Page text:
Can’t Afford a Vacation? Get Another Credit Card!

News about Americans’ dire financial straits turns into a credit card commercial.

By Alan Mcleod and cross-posted from Fairness and Accuracy in Reporting (FAIR.org).

Summertime is well and truly here, and for many of us, that means sunny vacations. Disneyland? Florida? A European adventure?

But for tens of millions of Americans, there will be none, because they cannot afford one. A new and widely reported poll from financial services company BankRate.com found that over one in four people are forgoing a vacation, primarily because they cannot pay for it.

The average expected cost of a vacation, for those planning one, was $1,979. But, as a well-publicized survey found, the large majority of millennials (and a majority of Americans overall) are living paycheck-to-paycheck and could not even afford a $1,000 emergency, let alone a $2,000 luxury.

Commenting on BankRate’s poll, CNBC(4/25/19) provided its audience with “expert” financial advice on how to better afford a vacation, ranging from the bland “watch what you spend” or “have a staycation” to the insultingly obvious “make more money”: Simply “add income streams,” CNBC suggests. That way, writer Megan Leonhardt notes, we could earn between $1,000 and $10,000 extra per month that we could use to invest. How easy—if only the majority of Americans had thought of that!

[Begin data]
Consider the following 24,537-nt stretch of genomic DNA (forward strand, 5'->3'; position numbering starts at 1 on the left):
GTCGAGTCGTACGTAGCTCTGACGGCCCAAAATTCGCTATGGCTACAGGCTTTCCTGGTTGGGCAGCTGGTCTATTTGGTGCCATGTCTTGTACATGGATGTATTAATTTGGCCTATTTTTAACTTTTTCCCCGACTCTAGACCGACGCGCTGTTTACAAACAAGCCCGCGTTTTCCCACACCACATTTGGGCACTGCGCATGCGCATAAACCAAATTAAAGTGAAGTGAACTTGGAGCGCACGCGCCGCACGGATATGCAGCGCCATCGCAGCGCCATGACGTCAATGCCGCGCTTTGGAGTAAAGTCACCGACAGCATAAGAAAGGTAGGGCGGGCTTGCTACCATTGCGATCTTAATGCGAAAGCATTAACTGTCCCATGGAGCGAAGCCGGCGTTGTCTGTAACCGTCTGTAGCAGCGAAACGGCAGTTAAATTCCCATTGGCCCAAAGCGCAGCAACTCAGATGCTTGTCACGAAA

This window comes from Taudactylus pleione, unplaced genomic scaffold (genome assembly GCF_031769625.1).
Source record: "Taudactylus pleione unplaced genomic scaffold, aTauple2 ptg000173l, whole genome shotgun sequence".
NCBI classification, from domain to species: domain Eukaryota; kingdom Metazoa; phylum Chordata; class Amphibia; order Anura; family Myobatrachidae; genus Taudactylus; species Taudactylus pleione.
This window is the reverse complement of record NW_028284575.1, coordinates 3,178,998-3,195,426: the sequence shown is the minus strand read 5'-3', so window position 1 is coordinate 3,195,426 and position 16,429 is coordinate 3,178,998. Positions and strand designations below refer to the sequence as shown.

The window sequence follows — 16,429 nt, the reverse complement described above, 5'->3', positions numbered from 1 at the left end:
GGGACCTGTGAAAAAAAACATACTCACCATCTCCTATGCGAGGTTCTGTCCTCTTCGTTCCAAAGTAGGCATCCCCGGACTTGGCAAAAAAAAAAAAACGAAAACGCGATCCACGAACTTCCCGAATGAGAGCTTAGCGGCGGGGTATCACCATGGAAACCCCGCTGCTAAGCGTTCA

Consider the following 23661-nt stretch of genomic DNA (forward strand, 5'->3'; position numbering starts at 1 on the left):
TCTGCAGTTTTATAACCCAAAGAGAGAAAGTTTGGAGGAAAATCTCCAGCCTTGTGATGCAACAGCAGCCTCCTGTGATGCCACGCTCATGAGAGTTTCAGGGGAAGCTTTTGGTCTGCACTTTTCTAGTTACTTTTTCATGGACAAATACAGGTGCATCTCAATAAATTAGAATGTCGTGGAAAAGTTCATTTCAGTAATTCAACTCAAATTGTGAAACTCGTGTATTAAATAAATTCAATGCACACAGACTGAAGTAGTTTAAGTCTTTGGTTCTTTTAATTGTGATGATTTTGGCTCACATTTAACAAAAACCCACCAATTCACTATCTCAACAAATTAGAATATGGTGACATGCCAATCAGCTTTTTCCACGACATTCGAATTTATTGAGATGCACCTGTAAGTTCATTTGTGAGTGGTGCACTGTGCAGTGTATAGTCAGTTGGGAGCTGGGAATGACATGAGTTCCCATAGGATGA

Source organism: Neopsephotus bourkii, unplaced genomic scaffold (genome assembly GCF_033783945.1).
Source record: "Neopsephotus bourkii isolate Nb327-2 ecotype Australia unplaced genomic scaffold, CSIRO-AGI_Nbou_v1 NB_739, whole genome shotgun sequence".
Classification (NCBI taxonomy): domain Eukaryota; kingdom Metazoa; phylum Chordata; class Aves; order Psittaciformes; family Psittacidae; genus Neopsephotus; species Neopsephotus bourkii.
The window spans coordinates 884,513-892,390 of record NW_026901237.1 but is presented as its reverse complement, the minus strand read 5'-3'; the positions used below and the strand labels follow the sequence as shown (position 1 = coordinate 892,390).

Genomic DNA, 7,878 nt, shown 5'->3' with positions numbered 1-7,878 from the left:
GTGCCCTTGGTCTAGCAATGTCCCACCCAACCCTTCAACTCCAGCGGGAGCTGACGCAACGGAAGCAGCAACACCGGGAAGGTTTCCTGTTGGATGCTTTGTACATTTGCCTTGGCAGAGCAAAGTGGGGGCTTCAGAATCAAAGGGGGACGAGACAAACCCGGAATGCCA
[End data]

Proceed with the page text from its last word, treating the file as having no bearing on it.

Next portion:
The recommendations go full galaxy-brained in a section entitled “how the right credit card could help,” where Ted Rossman—an employee of BankRate, whose business model relies on signups to credit cards—explains, “There’s still time to turn a sign-up bonus and ongoing spending rewards into a free or discounted trip.”

This is dubious advice; Americans already owe more than $1 trillion in credit card debt, and the average new credit card interest rate is over 19%. To be fair, CNBC’s article does come with a disclaimer that you should not spend beyond your means: “Don’t use a credit card to pay for a trip and plan to pay it off later,” it warns, sensibly enough, even though it’s just told you that “picking the right card is key” to affording a trip

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